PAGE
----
(I wish I could tell you I dumped that guy straight away, but alas 18 year old me was not as secure as 23 year old me)

It really does baffle me how some guys think that harassing a woman can be complimentary. I can’t tell you how many times I’ve been followed after nights out, or asked for my number on the street or when I used to work at bars. The catcalls and honks of horns from inside cars. The longer than acceptable stares on my commute to work.

Many women have had it a lot worse than me, from taking photos without permission to public masterbating over their feet. But on behalf of women everywhere, I’d like to say:

You’re not funny or clever or big for shouting, ‘Nice arse!” as you safely hide behind your moving car.

We are not going to fall head over heels for you after you’ve told us to smile when we don’t want to.

We’re not going to be flattered that you spent the last ten minutes chasing us up the street or pestering us for our number, when we clearly have somewhere else to be.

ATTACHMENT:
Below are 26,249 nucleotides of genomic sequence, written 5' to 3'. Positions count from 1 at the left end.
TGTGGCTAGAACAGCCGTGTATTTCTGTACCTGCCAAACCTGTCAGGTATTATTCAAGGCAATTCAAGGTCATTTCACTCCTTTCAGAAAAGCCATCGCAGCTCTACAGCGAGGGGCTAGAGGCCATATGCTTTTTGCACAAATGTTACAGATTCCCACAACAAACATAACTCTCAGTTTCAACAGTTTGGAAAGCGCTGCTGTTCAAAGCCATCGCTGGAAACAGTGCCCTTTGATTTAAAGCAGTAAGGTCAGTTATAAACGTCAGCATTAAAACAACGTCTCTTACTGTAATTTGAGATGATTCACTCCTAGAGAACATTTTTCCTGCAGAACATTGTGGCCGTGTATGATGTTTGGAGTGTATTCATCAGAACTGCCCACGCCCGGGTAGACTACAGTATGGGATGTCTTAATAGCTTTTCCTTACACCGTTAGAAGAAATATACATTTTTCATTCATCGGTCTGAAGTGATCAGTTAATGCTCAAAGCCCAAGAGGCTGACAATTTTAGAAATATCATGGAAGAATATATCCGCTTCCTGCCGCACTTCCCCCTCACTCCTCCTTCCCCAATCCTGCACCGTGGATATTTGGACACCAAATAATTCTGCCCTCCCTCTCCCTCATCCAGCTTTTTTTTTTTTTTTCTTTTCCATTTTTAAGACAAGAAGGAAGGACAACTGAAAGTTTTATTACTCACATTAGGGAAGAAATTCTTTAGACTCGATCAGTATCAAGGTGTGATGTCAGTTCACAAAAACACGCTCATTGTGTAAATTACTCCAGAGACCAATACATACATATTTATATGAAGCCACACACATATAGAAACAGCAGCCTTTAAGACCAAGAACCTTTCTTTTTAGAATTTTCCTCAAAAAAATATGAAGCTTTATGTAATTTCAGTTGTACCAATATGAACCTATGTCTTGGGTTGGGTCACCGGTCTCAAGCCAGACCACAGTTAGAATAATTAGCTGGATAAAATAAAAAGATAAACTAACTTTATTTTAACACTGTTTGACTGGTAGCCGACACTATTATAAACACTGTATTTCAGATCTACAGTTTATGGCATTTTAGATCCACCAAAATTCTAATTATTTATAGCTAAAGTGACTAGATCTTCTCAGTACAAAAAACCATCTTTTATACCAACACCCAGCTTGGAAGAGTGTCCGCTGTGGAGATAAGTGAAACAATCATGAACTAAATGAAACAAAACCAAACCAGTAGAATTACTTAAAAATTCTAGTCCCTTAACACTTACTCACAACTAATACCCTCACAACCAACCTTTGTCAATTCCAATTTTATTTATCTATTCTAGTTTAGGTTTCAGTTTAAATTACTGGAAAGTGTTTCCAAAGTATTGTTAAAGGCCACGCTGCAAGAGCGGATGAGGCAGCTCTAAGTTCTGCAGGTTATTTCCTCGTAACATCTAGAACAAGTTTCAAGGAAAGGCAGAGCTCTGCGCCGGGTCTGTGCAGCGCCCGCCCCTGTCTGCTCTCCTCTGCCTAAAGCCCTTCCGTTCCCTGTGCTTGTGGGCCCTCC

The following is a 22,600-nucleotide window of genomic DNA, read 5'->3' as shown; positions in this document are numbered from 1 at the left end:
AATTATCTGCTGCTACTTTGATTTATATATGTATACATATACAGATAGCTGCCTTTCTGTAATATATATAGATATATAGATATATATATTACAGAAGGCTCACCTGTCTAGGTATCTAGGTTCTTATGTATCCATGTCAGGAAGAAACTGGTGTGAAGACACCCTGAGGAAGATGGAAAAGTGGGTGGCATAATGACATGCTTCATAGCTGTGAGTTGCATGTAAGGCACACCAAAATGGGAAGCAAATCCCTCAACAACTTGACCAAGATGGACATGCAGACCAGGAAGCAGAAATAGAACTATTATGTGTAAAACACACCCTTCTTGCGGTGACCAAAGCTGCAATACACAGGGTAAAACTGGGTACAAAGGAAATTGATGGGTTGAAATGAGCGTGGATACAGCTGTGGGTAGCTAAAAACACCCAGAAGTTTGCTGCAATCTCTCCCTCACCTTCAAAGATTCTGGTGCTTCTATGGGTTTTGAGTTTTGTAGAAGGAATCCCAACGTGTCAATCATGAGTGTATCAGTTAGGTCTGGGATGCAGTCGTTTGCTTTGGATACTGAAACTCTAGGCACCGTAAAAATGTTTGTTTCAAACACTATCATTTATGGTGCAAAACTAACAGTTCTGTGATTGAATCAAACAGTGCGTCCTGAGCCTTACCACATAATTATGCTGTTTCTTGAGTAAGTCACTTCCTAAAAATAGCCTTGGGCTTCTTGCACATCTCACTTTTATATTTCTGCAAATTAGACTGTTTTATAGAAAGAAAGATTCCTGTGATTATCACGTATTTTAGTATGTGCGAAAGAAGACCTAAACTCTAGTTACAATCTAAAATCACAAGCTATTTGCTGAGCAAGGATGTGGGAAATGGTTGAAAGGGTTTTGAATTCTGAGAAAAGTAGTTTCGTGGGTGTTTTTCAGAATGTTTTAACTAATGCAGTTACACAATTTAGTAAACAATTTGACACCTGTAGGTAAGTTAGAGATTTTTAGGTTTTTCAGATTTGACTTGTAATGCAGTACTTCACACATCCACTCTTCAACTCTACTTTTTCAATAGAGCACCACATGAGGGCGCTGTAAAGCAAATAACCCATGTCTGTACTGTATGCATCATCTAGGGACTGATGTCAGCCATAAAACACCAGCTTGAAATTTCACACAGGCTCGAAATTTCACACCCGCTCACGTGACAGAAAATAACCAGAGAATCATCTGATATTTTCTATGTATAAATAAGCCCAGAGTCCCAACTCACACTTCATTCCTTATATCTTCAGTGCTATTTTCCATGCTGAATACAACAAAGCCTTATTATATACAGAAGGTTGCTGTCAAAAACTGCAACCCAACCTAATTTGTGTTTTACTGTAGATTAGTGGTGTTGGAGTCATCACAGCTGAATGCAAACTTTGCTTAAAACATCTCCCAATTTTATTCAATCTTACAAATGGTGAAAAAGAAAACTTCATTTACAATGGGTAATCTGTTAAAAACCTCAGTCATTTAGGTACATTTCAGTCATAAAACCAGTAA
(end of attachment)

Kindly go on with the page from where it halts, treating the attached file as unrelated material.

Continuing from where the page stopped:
Street harassment is not a compliment. And we certainly don’t ‘secretly love’ the attention. What’s there to love about clasping your hands around your keys in your pocket when you’re walking home in the dark? What’s there to love about feeling like you can’t wear a skirt or shorts when the weather is hot, for fear of attracting too much attention? Or keeping your headphones in your ears at all times in efforts to deter anyone from approaching you? Or telling one of your girlfriends to ‘text me when you’re home safe’?

This is a reality every woman has to go through, and it’s exhausting and boring and, somehow, we’ve let it become the norm. Society perpetuates this idea that our bodies belong to the public, and that the harassment and daily fear we face is the price we pay for deigning to be born as who we are, and daring leaving the house.

And I’m sick of it.

There is no moral at the end of this post. Just acknowledgement that these things do happen. Daily. By the hour, minute, second. And it’s not gonna get better unless we all aim to make this world a less shitty place. Stand up for women, call out those douchebags (as long as you can guarantee your safety, of course). Stare down those dudes who think it’s okay to leer, and report street harassment to the police as and when it all happens, so that they can learn to take this all seriously too.

Strangers // Part Two.

Two strangers, lovers, whatever, at a bar defining their relationship
To read part one, click here.